Where are you Scotty? I need you to beam me up!
Actually, I don't want you to beam me up. What I really want is for you to beam up Exit Only and drop her off at Kekova Roads in Turkey.
I'm ready for some Turkish cruising.
Turkey is the land of good people, great hospitality, and outstanding cruising destinations.
We spent two months cruising Turkish waters, and that's far too short of a time to discover all its wonders.
Unlike many cruising destinations, there are thousands of bays and inlets in which to anchor along its craggy coast, and the anchorages are secure. The holding is usually good, and that means you can get off your boat and take a hike or inland trip without worrying about your anchor dragging.
While its true you have to take precautions and lock things up in the big cities, out in the anchorages you don't have to worry about night time boarders interested in your cash stash.
The only people we know who experienced skullduggery were med moored to quays in large towns where you are easy prey to petty thievery.
City thieves are slick operators; when they're in stealth mode, they can clean you out in a twinkling of an eye, and you won't know they were there until they're long gone. But that's not unique to Turkey; that happens everywhere around the world.
There are lots of ways to rate cruising destinations, and what's important to a cruising sailor may mean little to a charterer who's more interested in marinas and fancy meals at the end of the day.
As far I'm concerned, Turkey gets five stars. It has everything found in other great destination and so much more.
Turkey is special because it's different.
What sets Turkey apart and makes it head and shoulders above the rest, is that Turkey is interesting.
Crusader castles and ancient Greek ruins abound.
The ruins of Greece found on the Greek mainland pale in comparison to those found in Turkey.
A day trip to Ephesus will blow you away. But you don't need to drive inland to discover the wonders of ancient Turkey and Greece. You can snorkel among sunken ruins all along the coast.
If you ever wondered where Atlantis was, look no further. It's lies in ruins beneath the waters of the the Turkish Coast.
The crusaders had a special affinity for building castles in Turkey overlooking the water. I suppose seaside castles made a lot of sense, because supplying those fortresses by overland routes probably wouldn't work in troubled times.
Crusaders were invaders rather than invited guests, and they had to bring much of their food and supplies with them or do without. Bringing supplies in by sea was definitely the way to go when other routes didn't work.
Although cruisers may like the Hard Rock Cafe, they don't like hard rock anchorages.
You'll hear nothing but complaints from cruisers about anchorages that rock and roll.
When they put their anchor down for the night, they're looking for flat water.
We may bounce around the world when we sail offshore, but when we're at anchor, we don't want to rock and roll.
The picture at the top of this page shows a perfect anchorage with a mirror like surface reflecting the setting sun. That's the stuff that cruising dreams are made of, and it happens nearly every day in Turkey.
Where are you Scotty? I'm still waiting to hear from you.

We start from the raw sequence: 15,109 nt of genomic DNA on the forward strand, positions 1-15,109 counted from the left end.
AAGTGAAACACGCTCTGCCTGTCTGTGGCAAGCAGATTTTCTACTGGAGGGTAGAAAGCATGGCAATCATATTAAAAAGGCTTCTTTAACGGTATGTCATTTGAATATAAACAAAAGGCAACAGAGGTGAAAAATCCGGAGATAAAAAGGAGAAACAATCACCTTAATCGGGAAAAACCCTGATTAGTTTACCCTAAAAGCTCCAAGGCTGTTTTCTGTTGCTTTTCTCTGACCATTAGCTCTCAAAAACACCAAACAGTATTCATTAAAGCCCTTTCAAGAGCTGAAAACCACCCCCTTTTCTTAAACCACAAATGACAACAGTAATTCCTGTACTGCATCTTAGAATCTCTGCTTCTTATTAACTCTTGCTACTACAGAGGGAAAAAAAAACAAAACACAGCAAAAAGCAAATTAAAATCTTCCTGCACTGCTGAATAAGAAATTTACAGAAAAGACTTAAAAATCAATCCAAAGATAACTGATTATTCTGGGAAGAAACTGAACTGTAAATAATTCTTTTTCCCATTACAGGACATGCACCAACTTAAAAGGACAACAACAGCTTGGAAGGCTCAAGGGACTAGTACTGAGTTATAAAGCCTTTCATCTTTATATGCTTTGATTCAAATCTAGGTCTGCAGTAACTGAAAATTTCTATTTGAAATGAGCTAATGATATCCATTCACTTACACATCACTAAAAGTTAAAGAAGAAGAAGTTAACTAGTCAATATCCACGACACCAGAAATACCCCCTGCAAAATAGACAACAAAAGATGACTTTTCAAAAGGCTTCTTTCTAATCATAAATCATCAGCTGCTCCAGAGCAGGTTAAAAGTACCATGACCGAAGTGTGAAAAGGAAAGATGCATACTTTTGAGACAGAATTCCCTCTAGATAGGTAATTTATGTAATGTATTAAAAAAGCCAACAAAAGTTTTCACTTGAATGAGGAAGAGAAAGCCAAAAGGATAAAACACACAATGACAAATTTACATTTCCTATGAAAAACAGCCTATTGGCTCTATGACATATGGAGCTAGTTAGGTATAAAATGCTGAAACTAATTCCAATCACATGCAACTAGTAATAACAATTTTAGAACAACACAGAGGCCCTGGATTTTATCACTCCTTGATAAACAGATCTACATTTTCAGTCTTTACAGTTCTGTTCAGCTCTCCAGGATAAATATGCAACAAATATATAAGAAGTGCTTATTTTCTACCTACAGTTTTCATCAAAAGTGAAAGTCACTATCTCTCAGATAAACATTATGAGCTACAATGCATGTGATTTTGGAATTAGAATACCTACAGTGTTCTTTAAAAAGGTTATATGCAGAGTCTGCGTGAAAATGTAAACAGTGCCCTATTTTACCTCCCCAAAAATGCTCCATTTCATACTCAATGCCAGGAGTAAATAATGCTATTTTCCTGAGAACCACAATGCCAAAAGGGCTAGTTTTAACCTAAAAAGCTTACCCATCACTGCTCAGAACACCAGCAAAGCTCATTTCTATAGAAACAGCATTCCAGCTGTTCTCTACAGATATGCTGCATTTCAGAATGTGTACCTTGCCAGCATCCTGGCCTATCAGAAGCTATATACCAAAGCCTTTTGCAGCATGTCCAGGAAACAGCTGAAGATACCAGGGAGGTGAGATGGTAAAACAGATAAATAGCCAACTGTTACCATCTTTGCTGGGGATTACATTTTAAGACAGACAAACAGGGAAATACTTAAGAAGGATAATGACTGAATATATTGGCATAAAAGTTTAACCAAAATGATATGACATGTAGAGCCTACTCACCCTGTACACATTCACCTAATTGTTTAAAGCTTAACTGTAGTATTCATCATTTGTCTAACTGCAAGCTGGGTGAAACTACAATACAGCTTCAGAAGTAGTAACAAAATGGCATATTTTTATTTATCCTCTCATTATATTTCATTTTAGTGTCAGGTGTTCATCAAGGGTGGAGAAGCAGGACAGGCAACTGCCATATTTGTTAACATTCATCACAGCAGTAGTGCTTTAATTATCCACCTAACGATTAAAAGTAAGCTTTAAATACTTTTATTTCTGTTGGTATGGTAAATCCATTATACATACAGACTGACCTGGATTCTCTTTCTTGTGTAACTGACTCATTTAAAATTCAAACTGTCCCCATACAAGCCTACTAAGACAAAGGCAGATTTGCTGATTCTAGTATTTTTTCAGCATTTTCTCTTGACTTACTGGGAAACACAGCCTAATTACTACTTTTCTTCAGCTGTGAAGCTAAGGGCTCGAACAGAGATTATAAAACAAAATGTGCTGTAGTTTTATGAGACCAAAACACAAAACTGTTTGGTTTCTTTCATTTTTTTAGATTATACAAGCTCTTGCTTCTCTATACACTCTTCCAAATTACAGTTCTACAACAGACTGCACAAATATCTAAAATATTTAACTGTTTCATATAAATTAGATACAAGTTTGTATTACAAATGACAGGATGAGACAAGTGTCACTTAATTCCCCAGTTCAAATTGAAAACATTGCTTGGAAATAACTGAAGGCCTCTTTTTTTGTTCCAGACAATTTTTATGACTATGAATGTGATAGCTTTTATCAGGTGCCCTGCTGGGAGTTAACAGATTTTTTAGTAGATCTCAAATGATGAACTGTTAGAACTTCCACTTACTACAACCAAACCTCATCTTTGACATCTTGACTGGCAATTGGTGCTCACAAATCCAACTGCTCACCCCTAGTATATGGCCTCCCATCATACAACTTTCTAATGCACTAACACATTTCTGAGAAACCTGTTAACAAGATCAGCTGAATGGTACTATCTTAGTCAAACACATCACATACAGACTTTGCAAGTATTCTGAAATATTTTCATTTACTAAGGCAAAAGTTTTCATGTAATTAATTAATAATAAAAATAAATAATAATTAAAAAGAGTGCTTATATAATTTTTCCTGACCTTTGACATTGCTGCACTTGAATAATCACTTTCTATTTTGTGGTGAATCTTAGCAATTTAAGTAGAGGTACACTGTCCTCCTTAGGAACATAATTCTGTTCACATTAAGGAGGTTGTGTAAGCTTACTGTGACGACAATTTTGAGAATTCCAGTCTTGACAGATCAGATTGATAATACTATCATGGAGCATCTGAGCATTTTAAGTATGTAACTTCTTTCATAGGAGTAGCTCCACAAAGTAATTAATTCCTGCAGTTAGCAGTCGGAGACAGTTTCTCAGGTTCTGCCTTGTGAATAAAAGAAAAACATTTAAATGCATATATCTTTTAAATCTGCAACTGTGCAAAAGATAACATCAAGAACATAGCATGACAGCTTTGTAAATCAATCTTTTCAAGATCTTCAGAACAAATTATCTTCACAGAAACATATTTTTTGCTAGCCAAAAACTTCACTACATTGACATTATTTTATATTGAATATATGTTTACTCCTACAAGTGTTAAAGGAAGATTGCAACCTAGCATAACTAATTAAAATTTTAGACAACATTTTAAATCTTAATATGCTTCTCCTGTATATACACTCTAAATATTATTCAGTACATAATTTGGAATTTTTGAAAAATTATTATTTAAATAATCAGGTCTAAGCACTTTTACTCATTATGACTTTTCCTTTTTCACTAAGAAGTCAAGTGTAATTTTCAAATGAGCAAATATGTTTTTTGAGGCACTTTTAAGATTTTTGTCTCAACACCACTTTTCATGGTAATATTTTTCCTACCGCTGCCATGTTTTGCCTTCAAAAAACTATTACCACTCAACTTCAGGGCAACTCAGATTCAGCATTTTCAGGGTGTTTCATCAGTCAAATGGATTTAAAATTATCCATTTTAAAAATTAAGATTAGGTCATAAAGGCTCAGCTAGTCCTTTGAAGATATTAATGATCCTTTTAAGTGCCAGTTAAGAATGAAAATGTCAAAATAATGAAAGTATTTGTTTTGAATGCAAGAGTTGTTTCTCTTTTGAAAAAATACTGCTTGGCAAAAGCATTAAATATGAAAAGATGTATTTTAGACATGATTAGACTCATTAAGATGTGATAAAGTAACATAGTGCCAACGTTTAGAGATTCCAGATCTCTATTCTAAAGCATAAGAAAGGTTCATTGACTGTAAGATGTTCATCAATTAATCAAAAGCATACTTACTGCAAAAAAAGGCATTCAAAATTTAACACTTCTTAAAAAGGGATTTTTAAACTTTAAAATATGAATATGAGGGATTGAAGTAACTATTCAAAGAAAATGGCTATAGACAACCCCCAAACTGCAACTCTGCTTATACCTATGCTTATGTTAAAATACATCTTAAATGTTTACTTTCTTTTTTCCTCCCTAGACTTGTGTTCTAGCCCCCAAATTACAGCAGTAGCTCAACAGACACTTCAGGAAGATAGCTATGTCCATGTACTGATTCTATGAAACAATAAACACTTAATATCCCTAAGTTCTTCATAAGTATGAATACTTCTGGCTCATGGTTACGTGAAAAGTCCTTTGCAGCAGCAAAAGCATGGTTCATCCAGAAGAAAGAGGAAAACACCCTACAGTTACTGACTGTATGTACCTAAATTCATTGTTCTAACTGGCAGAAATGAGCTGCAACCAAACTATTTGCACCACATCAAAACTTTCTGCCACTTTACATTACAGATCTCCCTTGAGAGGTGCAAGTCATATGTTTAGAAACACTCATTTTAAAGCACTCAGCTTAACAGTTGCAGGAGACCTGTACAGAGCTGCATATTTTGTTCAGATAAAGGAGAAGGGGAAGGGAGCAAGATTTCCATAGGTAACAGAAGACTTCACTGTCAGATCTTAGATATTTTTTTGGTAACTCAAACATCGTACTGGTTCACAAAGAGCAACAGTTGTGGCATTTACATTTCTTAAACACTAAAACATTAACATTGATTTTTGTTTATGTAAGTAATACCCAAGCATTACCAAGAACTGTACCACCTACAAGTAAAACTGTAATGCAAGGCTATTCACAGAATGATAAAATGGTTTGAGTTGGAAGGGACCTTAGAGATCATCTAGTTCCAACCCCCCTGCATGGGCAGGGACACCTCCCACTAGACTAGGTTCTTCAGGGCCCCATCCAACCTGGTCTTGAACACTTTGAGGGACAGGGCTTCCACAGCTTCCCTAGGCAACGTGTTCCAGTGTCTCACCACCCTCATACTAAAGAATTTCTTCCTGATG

It looks like Scotty is not around, and I'm on my own. Oh well, at least I spent two months living my Turkish dreams.
Life is good.
Awesome music video that captures the essence of what it's like to sail offshore in a catamaran around the world when conditions are less than perfect. David Abbott from Too Many Drummers sings the vocals, and he also edited the footage from our Red Sea adventures. This is the theme song from the Red Sea Chronicles.
Sailing up the Red Sea is not for the faint of heart. From the Bab al Mandeb to the Suez Canal, adventures and adversity are in abundance. If you take things too seriously, you just might get the Red Sea Blues.
If you like drum beats, and you like adventure, then have a listen to the Red Sea Chronicles Trailer.
Flying fish assault Exit Only in the middle of the night as we sail through the Arabian Gulf from the Maldives to Oman. And so begins our Red Sea adventures.
Sailing through Pirate Alley between Yemen and Somalia involves calculated risk. It may not be Russian Roulette, but it is a bit of a worry. Follow Team Maxing Out as they navigate through Pirate Alley.
Stopping in Yemen was just what the doctor ordered. We refueled, repaired our alternator, and we made friends with our gracious Yemeni hosts. We also went to Baskins Robbins as a reward for surviving Pirate Alley.
After you survive Pirate Alley, you must sail through the Gate of Sorrows (Bab Al Mandab) at the southern entrance to the Red Sea. The Gate of Sorrows lived up to its name with fifty knots of wind and a sandstorm that pummeled Exit Only for two days. Life is good.
Join Team Maxingout as they sail through Pirate Alley and up the Red Sea
See what it's like to cruise on a catamaran before you spend a bazillion dollars purchasing one
After watching the Red Sea Chronicles you will be able to see yourself sailing on the ocean of your dreams
Although I like the feel of a paper book in my hand, I love trees even more. When people purchase an eBook, they actually save trees and save money as well. Ebooks are less expensive and have no negative impact on the environment. All of Dr. Dave's books are available at Save A Tree Bookstore. Visit the bookstore today and start putting good things into your mind. It's easy to fill your mind with positive things using eBooks. No matter where you are or what you are doing, you can pull out your smart phone or tablet and start reading. You can even use electronic highlighters and make annotations in your eBooks just like paper books.